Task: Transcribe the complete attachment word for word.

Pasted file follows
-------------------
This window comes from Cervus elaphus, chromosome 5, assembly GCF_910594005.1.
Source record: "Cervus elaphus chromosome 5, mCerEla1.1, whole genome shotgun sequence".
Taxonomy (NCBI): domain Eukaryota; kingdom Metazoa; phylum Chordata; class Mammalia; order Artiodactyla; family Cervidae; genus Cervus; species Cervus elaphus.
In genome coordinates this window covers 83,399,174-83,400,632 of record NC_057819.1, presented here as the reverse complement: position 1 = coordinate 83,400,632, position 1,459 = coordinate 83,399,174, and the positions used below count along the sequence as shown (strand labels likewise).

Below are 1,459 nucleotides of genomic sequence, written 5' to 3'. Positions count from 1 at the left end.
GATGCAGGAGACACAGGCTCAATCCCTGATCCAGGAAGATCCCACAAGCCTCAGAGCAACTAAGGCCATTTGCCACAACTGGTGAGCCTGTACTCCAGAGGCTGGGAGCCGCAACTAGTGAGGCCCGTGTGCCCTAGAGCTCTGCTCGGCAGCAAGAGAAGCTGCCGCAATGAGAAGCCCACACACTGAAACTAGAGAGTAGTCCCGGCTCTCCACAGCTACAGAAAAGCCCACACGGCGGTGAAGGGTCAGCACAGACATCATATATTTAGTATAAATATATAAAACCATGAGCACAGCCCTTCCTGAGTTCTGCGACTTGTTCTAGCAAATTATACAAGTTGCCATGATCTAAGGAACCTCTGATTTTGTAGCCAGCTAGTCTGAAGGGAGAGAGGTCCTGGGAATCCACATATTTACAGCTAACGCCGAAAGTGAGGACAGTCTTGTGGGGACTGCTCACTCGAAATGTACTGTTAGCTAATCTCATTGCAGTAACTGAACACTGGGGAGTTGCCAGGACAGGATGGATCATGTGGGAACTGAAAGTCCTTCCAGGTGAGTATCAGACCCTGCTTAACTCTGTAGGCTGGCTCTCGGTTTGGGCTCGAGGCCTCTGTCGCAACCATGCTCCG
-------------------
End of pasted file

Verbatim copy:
This window comes from Cervus elaphus, chromosome 5, assembly GCF_910594005.1.
Source record: "Cervus elaphus chromosome 5, mCerEla1.1, whole genome shotgun sequence".
Taxonomy (NCBI): domain Eukaryota; kingdom Metazoa; phylum Chordata; class Mammalia; order Artiodactyla; family Cervidae; genus Cervus; species Cervus elaphus.
In genome coordinates this window covers 83,399,174-83,400,632 of record NC_057819.1, presented here as the reverse complement: position 1 = coordinate 83,400,632, position 1,459 = coordinate 83,399,174, and the positions used below count along the sequence as shown (strand labels likewise).

Below are 1,459 nucleotides of genomic sequence, written 5' to 3'. Positions count from 1 at the left end.
GATGCAGGAGACACAGGCTCAATCCCTGATCCAGGAAGATCCCACAAGCCTCAGAGCAACTAAGGCCATTTGCCACAACTGGTGAGCCTGTACTCCAGAGGCTGGGAGCCGCAACTAGTGAGGCCCGTGTGCCCTAGAGCTCTGCTCGGCAGCAAGAGAAGCTGCCGCAATGAGAAGCCCACACACTGAAACTAGAGAGTAGTCCCGGCTCTCCACAGCTACAGAAAAGCCCACACGGCGGTGAAGGGTCAGCACAGACATCATATATTTAGTATAAATATATAAAACCATGAGCACAGCCCTTCCTGAGTTCTGCGACTTGTTCTAGCAAATTATACAAGTTGCCATGATCTAAGGAACCTCTGATTTTGTAGCCAGCTAGTCTGAAGGGAGAGAGGTCCTGGGAATCCACATATTTACAGCTAACGCCGAAAGTGAGGACAGTCTTGTGGGGACTGCTCACTCGAAATGTACTGTTAGCTAATCTCATTGCAGTAACTGAACACTGGGGAGTTGCCAGGACAGGATGGATCATGTGGGAACTGAAAGTCCTTCCAGGTGAGTATCAGACCCTGCTTAACTCTGTAGGCTGGCTCTCGGTTTGGGCTCGAGGCCTCTGTCGCAACCATGCTCCG